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Learn the Differences Between the Types of Sources
Different sources have different audiences and purposes. The sources you select depend on the kind of answer you need. Read the items below to learn about different types of sources, including their purposes, layout, etc.
A Cycle of Revolving Research
What to Look for in a Scholarly Article
Types of Popular & Scholarly Sources
Popular articles (published in print and/or online newspapers, magazines, trade journals, and other sources) are not reviewed by experts but may be extensively researched and/or fact-checked, depending on the publication. Popular articles can be on serious topics. They are written for a general audience but can range in seriousness.
Scholarly articles (published in print and/or online scholarly journals) are reviewed by experts in a process known as peer review before they are published. They are written for other scholars or experts, and, as a result, have complex language and multiple references.
University press books (produced by a university press or academic publishing house) are often scholarly. UP book titles go through an editorial process to ensure quality.
- trade articles
- These articles contain practical information focused on news, trends, or practices aimed at professionals in a specific field or industry experts in a given field. While this type of article is written a bit more formally and may contain some citations, it is still considered a popular article.
- general interest articles
- Some popular sources may focus on serious topics written by either experts or journalists. Articles from these print and online magazine and newspaper sources are called popular because they are aimed at the general population. These tend to be shorter articles which don't include bibliographies. This doesn't make them "bad," but should be used sparingly in evidence-based research papers. They may be very helpful to explore topics.
- sensational articles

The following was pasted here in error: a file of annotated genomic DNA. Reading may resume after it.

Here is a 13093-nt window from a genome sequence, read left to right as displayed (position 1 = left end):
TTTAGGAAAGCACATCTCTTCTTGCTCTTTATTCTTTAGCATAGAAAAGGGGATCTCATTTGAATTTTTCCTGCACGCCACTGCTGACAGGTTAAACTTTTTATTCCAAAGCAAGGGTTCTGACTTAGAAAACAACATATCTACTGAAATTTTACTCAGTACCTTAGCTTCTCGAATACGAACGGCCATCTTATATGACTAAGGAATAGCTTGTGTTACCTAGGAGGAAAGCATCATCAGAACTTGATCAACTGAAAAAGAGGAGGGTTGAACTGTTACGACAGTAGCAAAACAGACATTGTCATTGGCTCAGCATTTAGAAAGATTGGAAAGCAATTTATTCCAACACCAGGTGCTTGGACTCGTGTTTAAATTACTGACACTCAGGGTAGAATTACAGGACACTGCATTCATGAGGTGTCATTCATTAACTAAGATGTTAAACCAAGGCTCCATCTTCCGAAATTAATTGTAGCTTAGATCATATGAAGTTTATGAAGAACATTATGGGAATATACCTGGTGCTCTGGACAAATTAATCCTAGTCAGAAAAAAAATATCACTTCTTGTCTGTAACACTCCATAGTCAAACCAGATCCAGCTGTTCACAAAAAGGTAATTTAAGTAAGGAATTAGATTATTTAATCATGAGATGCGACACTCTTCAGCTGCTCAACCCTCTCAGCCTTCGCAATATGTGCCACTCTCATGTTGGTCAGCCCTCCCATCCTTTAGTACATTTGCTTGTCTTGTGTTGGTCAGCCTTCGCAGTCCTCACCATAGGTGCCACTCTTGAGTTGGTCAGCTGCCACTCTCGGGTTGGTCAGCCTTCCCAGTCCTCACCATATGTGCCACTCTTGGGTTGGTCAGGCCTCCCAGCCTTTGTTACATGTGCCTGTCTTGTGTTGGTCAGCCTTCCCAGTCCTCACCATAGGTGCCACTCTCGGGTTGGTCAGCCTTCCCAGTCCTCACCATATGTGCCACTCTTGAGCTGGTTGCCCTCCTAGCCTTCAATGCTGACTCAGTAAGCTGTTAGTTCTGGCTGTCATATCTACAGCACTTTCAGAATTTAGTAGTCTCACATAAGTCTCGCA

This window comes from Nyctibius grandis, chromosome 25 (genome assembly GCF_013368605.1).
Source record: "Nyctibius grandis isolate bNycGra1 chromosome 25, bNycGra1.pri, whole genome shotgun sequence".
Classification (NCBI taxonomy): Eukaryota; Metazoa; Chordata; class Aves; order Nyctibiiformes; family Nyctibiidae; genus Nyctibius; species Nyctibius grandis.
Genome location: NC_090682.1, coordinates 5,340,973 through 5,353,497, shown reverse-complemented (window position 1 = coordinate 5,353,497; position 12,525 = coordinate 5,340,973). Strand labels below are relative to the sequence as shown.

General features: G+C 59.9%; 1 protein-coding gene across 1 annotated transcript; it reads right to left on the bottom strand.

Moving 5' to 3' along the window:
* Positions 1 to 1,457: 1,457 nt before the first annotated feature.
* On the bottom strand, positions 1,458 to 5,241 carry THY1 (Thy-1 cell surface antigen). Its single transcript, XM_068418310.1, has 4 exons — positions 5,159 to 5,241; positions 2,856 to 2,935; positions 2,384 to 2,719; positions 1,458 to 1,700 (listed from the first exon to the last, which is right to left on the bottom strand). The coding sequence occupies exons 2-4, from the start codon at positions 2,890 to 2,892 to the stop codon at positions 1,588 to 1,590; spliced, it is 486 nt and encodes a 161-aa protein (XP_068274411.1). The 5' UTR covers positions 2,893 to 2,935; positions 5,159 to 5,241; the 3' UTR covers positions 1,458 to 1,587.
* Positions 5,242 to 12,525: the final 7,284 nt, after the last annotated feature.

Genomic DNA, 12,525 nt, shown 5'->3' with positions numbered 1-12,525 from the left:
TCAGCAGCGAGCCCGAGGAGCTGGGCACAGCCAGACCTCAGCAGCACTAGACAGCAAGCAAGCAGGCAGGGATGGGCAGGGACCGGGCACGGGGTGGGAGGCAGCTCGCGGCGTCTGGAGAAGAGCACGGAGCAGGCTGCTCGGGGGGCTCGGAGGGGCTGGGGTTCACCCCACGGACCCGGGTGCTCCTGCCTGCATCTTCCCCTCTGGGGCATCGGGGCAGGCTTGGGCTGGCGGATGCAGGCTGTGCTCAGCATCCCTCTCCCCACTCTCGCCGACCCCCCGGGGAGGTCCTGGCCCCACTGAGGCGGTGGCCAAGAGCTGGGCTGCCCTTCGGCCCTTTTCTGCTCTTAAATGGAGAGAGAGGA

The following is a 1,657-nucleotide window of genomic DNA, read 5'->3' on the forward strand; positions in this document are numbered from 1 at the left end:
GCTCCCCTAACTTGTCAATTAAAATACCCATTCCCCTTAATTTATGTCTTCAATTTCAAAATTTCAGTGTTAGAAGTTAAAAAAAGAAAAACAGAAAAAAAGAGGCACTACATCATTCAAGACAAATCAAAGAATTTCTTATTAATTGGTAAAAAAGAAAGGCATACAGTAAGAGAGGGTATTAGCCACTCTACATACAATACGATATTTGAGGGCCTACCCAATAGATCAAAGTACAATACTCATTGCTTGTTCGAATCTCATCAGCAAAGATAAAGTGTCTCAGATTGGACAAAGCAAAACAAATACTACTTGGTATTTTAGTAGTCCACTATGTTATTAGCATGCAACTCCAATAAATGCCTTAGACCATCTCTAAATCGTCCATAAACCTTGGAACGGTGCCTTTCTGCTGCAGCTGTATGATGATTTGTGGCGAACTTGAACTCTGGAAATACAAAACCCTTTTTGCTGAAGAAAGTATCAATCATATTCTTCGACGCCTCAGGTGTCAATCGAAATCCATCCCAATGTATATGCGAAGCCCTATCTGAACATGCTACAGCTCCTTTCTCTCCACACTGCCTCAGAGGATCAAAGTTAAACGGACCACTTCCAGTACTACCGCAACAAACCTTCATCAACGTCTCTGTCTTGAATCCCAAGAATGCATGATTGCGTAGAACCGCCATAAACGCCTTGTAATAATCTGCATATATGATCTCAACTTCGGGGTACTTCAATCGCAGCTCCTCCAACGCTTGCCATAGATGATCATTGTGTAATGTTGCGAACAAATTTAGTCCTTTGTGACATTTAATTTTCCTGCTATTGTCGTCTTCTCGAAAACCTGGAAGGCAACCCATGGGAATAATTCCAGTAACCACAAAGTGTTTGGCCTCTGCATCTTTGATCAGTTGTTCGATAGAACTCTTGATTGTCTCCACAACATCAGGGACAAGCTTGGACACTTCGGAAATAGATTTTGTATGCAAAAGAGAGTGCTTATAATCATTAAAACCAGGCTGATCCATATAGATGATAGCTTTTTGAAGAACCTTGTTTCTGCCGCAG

- These articles are found in print and online propaganda and gossip magazines and newspapers. They are aimed at gullible audiences and appeal to superstitions and prejudice, often using inflammatory language.
- original research (empirical) articles
- These article are based on an experiment or study. This type of article will have a methodology section that tells how the experiment was set up and conducted, a results or discussion section, and usually a conclusion section. In psychology courses, you are often asked to find empirical articles. Empirical articles are original research articles.
- review articles (literature reviews or systematic reviews)
- These articles are written to bring together and summarize the results/conclusions from multiple original research articles/studies. These types of articles will not usually have a methodology section, and they generally have very extensive bibliographies.
- theoretical articles
- These articles are written to contribute to the theoretical foundations of a field of study. In this type of article, an author will draw upon existing research to form a new theory or explore theories in new ways.
The Information Cycle
Image Created by University Library, University of Illinois at Urbana-Champaign
Purpose of a Scholarly Article
- Scholarly articles are published in scholarly journals. Most of these journals are discipline-specific. That's why the library subscribes to so many different databases in different disciplines--over 600! (You can sort them by subject.)
- The purpose of scholarly articles is to share the results of an experiment or investigation with scholars in the field.
- Scholarly articles tend to be very specific, often focusing on the relationships between concepts.
- Some scholarly articles are also peer-reviewed, which means they are reviewed by others experts in the field.
- You can tell an article is peer-reviewed by checking to see if the journal is peer-reviewed.
- Google the journal name to find out from the journal website.
- Databases also have a button you can check mark to limit to peer-reviewed articles.
Note: Keep in mind, not everything is best answered with a scholarly journal article. Consider your type of information need. Is the information you need best answered by a scholarly journal? Government website? Magazine? News? Book?
Anatomy of a Scholarly Article
Scholarly articles typically include:
- bibliographic information that helps you cite the article
- author, title of the article, title of the journal, the year, and volume & issue number
- the author's credentials and affiliation, which can help you figure out how to contact the author
- an abstract, which provides you with a summary of an article
- an introduction, methodology (how the research was conducted), results, discussion, and conclusion
- this structure is typical of scholarly articles in the sciences and social sciences
- notes, references, and/or works cited page, which help readers know where the author obtained their information
Different sources have different audiences and purposes.
- Check out this chart to learn the basic differences between scholarly articles and popular articles.